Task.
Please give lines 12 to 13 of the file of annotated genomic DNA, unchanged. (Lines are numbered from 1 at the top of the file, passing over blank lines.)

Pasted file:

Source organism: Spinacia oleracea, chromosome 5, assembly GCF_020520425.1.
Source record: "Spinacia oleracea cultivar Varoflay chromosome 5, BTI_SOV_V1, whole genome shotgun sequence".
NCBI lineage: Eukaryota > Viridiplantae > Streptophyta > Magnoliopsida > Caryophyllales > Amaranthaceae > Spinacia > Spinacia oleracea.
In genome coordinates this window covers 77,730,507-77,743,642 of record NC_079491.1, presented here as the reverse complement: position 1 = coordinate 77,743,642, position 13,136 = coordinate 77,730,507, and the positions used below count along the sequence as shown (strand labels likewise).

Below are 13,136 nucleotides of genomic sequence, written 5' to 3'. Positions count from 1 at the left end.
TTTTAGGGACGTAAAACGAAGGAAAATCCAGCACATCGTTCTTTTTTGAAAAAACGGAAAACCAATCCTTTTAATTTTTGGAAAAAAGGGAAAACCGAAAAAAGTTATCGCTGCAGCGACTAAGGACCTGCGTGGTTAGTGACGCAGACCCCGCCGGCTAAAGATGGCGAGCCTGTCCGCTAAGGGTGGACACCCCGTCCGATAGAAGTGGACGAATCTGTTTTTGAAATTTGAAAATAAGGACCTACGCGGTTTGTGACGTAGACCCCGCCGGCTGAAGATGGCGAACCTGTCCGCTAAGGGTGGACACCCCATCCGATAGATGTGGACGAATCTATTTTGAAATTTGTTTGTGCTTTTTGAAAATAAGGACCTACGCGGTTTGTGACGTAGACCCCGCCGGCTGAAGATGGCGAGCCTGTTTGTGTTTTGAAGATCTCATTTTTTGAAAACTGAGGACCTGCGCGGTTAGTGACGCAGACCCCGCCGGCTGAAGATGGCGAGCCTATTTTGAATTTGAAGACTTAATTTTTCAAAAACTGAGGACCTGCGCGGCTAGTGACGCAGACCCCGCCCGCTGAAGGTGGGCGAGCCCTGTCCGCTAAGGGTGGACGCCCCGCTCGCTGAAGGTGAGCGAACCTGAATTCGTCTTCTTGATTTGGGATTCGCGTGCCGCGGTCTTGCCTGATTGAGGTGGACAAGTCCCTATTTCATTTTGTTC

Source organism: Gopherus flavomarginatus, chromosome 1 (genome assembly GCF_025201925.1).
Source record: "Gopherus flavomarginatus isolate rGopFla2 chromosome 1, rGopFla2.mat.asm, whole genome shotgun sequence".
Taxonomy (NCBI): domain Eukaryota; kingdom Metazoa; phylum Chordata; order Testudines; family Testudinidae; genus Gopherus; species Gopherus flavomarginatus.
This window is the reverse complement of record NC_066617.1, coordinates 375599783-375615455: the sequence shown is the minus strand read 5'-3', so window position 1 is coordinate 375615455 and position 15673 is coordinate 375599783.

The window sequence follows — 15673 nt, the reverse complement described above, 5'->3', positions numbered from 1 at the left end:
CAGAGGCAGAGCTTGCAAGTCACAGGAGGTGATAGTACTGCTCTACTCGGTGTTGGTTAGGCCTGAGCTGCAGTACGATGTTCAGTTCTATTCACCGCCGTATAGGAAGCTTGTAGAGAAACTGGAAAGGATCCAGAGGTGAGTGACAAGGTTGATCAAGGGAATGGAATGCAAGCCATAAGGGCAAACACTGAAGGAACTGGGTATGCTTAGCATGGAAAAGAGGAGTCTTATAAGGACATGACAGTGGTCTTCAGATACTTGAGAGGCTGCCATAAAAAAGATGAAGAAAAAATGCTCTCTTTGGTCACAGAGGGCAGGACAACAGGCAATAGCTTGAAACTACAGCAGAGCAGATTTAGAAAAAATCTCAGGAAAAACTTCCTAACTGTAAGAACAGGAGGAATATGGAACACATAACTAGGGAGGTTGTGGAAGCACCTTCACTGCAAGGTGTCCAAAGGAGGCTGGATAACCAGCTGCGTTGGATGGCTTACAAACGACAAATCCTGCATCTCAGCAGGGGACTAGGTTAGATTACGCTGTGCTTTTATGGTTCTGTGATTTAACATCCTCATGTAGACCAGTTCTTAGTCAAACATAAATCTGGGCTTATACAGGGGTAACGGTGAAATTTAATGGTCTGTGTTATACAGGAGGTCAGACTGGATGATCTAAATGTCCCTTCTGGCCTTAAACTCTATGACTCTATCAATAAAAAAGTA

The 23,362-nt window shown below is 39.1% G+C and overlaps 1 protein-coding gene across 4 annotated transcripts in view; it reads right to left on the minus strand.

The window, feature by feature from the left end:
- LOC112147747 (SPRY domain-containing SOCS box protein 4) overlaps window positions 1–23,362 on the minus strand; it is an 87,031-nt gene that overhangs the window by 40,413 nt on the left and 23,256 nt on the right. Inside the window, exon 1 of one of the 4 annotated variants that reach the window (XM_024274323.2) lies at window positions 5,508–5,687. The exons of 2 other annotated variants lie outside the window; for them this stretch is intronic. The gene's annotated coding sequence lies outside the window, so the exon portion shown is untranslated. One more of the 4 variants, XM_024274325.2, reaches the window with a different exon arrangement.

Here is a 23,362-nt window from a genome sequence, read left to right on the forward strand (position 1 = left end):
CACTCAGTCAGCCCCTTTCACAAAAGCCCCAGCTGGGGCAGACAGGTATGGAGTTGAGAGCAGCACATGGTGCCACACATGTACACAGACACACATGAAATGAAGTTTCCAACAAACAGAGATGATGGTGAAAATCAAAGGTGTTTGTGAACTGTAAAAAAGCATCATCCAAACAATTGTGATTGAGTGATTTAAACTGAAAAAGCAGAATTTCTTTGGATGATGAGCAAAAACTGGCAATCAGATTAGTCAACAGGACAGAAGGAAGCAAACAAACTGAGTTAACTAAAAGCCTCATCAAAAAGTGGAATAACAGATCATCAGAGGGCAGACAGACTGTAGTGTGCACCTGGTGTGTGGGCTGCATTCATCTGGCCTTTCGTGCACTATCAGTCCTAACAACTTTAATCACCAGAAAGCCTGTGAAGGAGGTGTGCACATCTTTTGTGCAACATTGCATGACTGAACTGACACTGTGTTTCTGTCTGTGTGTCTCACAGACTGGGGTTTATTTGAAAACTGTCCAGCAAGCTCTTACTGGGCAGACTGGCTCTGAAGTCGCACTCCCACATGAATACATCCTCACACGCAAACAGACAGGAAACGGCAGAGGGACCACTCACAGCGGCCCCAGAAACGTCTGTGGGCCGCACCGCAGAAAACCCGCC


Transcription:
CAGAGGCAGAGCTTGCAAGTCACAGGAGGTGATAGTACTGCTCTACTCGGTGTTGGTTAGGCCTGAGCTGCAGTACGATGTTCAGTTCTATTCACCGCCGTATAGGAAGCTTGTAGAGAAACTGGAAAGGATCCAGAGGTGAGTGACAAGGTTGATCAAGGGAATGGAATGCAAGCCATAAGGGCAAACACTGAAGGAACTGGGTATGCTTAGCATGGAAAAGAGGAGTCTTATAAGGACATGACAGTGGTCTTCAGATACTTGAGAGGCTGCCATAAAAAAGATGAAGAAAAAATGCTCTCTTTGGTCACAGAGGGCAGGACAACAGGCAATAGCTTGAAACTACAGCAGAGCAGATTTAGAAAAAATCTCAGGAAAAACTTCCTAACTGTAAGAACAGGAGGAATATGGAACACATAACTAGGGAGGTTGTGGAAGCACCTTCACTGCAAGGTGTCCAAAGGAGGCTGGATAACCAGCTGCGTTGGATGGCTTACAAACGACAAATCCTGCATCTCAGCAGGGGACTAGGTTAGATTACGCTGTGCTTTTATGGTTCTGTGATTTAACATCCTCATGTAGACCAGTTCTTAGTCAAACATAAATCTGGGCTTATACAGGGGTAACGGTGAAATTTAATGGTCTGTGTTATACAGGAGGTCAGACTGGATGATCTAAATGTCCCTTCTGGCCTTAAACTCTATGACTCTATCAATAAAAAAGTA

The 23,362-nt window shown below is 39.1% G+C and overlaps 1 protein-coding gene across 4 annotated transcripts in view; it reads right to left on the minus strand.